Stewart: So what if we make it that Hispanics can't vote?

Huckabee: Well, I don't think that's a really good idea. I'm not sure
that we should do that.

Stewart: So why can't gay people get married?

Huckabee: Well, because marriage still means a male and a female
relationship. And until the laws are overturned, it still means that.

Stewart: I disagree. I think, you know... segregation used to be the
law until the courts intervened.

(applause)

Huckabee: There is a big difference between a person being black, and
a person practicing a lifestyle and engaging in a marital relationship
that-

Stewart: Okay. This is helpful. This gets to the crux of it- I think
it's the difference of between what you believe gay people are and
what I do. And I live in New York City, so I'm just gonna make a
suppostition that I have more experience being around them...

(laughter and applause)

And I'll tell you this. Religion is far more of a choice than
homosexuality. And the protections that we have, for religion- we
protect religion- and talk about a lifestyle choice! That is
absolutely a choice. Gay people don't choose to be gay.

At what age did you choose not to be gay?

(applause)

Huckabee: But Jon, religious people don't have the right to burn
others at the stake; they don't have the right to do anything they
wish to do-

Stewart: You're not being asked to marry a guy. They're asking to
marry the person they love.

Huckabee: But they're asking to redefine the word. And frankly, we're
probably not going to come to terms. But if the American people are
not convinced that we should overturn the definition of marriage, then
I would say that those who support the idea of same sex marriage have
got alot of work to do, to convince the rest of us, and as I said, 68%
of the American population has made that decision.

Stewart: You talk about the pro life movement being one of the great
shames of our nation. I think, if you want number two, I think it's, I
think it's that. It's an absolute- it's a travesty that people have
forced, someone who is gay, to have to make their case- that they
deserve the same basic rights-

(applause)

Huckabee: Jon, excuse me, I respect you and I disagree with that- I
really do- and one of the things that I want to make sure that people
understand is that if a person does not necessarily support the idea
of changing the definition of marriage, it does not mean that they are
a homophobe. It does not mean that they are filled with hate and
animosity-

Stewart: I was in no way suggesting-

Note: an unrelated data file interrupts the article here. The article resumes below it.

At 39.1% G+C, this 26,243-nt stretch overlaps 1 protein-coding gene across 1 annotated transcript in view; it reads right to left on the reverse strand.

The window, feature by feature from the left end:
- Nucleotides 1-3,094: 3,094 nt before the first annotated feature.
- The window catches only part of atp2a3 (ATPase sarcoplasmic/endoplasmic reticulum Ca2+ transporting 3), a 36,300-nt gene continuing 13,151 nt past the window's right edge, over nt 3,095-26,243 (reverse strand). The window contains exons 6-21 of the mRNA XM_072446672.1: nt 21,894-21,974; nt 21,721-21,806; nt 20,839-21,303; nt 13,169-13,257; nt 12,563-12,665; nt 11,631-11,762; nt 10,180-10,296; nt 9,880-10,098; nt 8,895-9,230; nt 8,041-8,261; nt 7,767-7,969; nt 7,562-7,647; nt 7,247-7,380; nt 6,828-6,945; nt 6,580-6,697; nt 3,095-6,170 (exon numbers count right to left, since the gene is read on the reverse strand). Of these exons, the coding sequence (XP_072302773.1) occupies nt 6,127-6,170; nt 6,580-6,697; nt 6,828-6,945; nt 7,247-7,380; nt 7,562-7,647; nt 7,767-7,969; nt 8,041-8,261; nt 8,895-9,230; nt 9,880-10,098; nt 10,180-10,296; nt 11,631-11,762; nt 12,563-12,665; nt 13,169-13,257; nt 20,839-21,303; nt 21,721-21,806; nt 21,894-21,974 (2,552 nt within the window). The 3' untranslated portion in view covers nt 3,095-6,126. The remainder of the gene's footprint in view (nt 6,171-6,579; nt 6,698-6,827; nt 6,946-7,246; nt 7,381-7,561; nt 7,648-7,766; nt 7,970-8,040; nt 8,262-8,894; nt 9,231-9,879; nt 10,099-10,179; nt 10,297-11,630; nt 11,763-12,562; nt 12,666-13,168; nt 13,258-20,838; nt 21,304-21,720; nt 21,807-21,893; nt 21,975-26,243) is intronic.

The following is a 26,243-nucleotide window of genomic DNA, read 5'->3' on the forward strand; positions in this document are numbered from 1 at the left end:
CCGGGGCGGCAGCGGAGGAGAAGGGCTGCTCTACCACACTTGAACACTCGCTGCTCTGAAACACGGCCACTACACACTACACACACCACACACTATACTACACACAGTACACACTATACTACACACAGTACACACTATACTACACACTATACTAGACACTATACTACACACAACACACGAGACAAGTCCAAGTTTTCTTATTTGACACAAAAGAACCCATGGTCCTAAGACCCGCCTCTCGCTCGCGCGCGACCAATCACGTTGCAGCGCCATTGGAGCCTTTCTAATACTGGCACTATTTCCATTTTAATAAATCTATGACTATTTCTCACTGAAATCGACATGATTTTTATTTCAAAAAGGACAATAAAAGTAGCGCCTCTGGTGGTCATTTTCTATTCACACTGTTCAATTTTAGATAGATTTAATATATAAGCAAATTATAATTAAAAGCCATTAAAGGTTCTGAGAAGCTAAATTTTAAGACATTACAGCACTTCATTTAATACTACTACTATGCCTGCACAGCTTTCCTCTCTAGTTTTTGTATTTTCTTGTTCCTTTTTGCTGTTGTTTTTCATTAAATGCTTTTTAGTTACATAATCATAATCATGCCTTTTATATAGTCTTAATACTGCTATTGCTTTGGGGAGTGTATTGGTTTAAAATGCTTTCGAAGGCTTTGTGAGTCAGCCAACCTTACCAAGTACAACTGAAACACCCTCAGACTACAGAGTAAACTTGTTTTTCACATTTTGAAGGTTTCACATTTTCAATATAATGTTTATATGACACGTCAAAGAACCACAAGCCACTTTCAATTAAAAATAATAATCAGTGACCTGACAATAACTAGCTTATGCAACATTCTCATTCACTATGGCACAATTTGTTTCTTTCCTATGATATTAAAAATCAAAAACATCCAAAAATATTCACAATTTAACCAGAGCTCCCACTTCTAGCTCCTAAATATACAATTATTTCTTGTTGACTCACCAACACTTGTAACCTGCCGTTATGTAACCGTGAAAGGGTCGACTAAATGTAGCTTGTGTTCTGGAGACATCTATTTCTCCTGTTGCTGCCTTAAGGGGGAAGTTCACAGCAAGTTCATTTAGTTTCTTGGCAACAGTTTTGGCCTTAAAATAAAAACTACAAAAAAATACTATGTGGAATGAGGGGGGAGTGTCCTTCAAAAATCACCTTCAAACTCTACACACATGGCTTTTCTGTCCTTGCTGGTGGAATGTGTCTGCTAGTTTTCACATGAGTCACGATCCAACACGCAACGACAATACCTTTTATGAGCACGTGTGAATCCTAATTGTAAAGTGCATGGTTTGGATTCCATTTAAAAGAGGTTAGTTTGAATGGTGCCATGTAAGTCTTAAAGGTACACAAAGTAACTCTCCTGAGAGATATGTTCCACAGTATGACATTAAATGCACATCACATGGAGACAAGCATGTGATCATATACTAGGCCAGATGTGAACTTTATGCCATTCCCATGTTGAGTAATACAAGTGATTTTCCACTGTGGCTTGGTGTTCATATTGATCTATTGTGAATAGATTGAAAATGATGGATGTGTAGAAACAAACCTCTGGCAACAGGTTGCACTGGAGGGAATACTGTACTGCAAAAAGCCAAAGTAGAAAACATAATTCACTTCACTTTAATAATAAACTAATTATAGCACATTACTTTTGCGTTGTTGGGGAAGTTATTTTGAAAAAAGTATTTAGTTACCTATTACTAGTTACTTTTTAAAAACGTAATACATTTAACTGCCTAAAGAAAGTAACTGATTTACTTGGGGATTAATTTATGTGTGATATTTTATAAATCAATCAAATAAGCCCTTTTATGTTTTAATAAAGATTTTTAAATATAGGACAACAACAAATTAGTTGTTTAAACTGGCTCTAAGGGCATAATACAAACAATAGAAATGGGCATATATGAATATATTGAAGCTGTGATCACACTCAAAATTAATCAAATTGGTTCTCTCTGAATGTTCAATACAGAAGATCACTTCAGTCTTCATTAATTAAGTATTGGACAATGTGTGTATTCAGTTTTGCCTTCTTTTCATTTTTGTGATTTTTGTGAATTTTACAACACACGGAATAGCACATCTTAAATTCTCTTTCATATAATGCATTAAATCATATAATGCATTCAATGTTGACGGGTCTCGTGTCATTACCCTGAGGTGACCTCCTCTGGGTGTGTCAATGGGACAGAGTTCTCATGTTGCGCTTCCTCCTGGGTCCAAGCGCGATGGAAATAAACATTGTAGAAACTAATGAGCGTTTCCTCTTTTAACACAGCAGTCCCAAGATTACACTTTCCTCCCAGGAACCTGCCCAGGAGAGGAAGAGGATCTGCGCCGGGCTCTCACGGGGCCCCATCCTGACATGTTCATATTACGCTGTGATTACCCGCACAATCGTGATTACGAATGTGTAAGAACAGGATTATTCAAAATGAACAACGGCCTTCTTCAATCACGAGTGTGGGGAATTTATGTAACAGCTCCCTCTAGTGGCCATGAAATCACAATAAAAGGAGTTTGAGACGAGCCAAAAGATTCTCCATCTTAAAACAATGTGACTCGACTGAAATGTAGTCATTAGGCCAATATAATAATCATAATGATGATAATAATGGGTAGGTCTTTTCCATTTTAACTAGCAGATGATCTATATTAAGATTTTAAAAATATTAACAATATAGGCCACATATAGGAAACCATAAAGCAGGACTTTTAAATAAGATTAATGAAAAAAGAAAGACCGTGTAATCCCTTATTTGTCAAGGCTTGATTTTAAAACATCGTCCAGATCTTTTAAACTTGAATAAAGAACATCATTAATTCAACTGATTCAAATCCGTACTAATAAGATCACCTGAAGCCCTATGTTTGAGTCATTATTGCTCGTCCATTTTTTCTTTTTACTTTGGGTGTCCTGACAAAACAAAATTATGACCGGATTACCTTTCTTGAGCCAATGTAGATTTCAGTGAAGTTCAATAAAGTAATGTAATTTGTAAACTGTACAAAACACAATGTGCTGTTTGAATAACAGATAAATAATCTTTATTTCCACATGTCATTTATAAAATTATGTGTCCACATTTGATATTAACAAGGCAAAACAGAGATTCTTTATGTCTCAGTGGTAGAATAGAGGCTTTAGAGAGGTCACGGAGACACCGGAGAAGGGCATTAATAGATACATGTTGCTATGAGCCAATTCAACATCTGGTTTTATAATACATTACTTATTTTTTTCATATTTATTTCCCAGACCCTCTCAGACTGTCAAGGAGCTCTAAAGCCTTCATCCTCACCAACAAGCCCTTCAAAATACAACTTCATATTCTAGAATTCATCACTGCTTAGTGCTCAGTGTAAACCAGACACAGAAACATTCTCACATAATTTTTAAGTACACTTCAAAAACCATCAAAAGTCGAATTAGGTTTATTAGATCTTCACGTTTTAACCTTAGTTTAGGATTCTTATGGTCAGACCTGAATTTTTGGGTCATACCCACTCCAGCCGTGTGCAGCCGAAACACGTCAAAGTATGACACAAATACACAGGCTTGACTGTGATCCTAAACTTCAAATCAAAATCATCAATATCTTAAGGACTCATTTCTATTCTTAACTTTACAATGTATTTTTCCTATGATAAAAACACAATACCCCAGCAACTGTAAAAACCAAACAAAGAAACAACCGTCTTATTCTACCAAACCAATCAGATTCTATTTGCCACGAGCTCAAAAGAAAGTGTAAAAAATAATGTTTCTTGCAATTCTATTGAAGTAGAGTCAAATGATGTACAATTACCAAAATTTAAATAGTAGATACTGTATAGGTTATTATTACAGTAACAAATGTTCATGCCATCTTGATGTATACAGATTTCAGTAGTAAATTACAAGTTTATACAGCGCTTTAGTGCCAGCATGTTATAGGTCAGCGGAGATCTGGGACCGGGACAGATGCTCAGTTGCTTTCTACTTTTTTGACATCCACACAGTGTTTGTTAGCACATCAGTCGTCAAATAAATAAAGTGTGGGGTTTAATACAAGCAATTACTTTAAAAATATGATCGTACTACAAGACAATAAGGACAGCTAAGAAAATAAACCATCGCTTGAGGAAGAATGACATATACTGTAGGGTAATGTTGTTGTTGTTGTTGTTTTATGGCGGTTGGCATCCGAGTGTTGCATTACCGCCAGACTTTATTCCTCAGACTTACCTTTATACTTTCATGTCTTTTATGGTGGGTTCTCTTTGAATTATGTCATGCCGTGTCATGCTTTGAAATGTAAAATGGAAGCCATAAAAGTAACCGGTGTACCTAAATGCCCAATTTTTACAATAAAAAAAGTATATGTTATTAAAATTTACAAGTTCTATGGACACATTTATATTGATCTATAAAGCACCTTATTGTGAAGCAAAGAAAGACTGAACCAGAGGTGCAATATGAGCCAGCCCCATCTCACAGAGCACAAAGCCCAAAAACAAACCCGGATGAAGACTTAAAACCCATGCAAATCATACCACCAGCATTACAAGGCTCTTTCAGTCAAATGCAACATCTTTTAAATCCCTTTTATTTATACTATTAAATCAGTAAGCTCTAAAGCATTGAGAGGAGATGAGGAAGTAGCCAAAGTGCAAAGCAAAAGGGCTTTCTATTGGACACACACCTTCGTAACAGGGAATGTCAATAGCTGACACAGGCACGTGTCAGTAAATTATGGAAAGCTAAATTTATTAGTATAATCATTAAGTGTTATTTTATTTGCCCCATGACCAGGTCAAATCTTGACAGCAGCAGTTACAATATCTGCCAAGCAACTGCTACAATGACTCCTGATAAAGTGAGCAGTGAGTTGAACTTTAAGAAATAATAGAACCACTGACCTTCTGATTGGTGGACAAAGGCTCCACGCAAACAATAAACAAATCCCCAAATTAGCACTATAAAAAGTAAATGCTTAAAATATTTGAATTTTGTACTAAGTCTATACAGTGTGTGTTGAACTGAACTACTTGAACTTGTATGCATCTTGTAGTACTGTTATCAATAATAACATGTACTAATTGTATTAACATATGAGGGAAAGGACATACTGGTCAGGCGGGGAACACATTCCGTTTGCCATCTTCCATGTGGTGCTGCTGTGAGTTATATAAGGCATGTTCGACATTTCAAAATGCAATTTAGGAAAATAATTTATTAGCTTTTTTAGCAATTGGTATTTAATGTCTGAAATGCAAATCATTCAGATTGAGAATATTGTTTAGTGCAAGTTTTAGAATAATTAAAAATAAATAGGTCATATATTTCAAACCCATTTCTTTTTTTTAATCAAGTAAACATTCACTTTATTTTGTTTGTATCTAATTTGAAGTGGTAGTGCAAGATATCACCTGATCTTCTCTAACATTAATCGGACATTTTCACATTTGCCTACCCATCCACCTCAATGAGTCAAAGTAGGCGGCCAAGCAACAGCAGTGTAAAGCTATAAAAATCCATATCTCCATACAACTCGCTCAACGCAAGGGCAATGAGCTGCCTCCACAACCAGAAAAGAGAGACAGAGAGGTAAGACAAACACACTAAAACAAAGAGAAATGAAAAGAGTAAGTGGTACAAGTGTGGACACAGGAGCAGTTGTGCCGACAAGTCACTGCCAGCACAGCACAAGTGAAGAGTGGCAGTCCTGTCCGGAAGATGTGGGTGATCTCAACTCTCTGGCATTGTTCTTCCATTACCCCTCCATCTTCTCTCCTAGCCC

Huckabee: No no, you were not saying that, but I think some people
would like to throw the epithets at some people, whether they're like
me, or someone else-

Stewart: But it does beg the question, I have to say, and again... is
"WHY?"

You know, you keep talking about, jeez, it would be redefining a
word... and it feels like semantics is cold comfort, when it comes to
humanity and especially someone such as yourself, who is I believe an
empathetic person who is someone who seeks to get to the heart of
problems, this idea that, "Jeez, I dunno Jon, definitions and
society..." I mean, marriage was not even a sacrament until the 1200s...

Huckabee: Words do matter. Definitions matter. And I think that we
have to be very thoughtful and careful before we say that we are going
to undo an entire social structure. I mean, let's face it, the basic
purpose of a marriage is not just to create the next generation but to
train our replacements. And it is in the context of 23 male and 23
female chromosomes coming together at the point of conception to
create the next human life.

Stewart: I think you are looking at sexuality and not attributes, and
it's odd because the conservative mantra is a meritocracy, and I think
what you are suggesting is the fact that being gay parents makes you
not as good as others and i would suggest that a gay, loving family
with a financially stable background beats the hell out of Britney
Spears and Kevin Federline any day of the week.

Huckabee: I'm not gonna defend Britney and Kevin, for sure.

Stewart: But I appreciate you having the conversation and I just, uh,
it's just, it's just wild.

Huckabee: Well, Jon, I just want you to know I'm not going to marry
you. Under any circumstances. I'm just not.

Stewart:(laughing) Fine, appreciate that. "Do The Right Thing", is on
bookshelves now. Governor, thank you so much.

Huckabee: Thank you, Jon.

============ ========= ========
Ricci Joy Levy, Executive Director
The Woodhull Freedom Foundation
1325 Massachusetts Avenue
Suite 700
Washington, DC 20005
p: 202.628.3333
f: 202-330-5282
Direct Line: 610.212.5555
www.woodhullfoundat ion.org

Woodhull Freedom Foundation works to affirm sexual freedom as a
fundamental human right by creating a world
where all individuals are free to engage in consensual sexual
expression without societal or government interference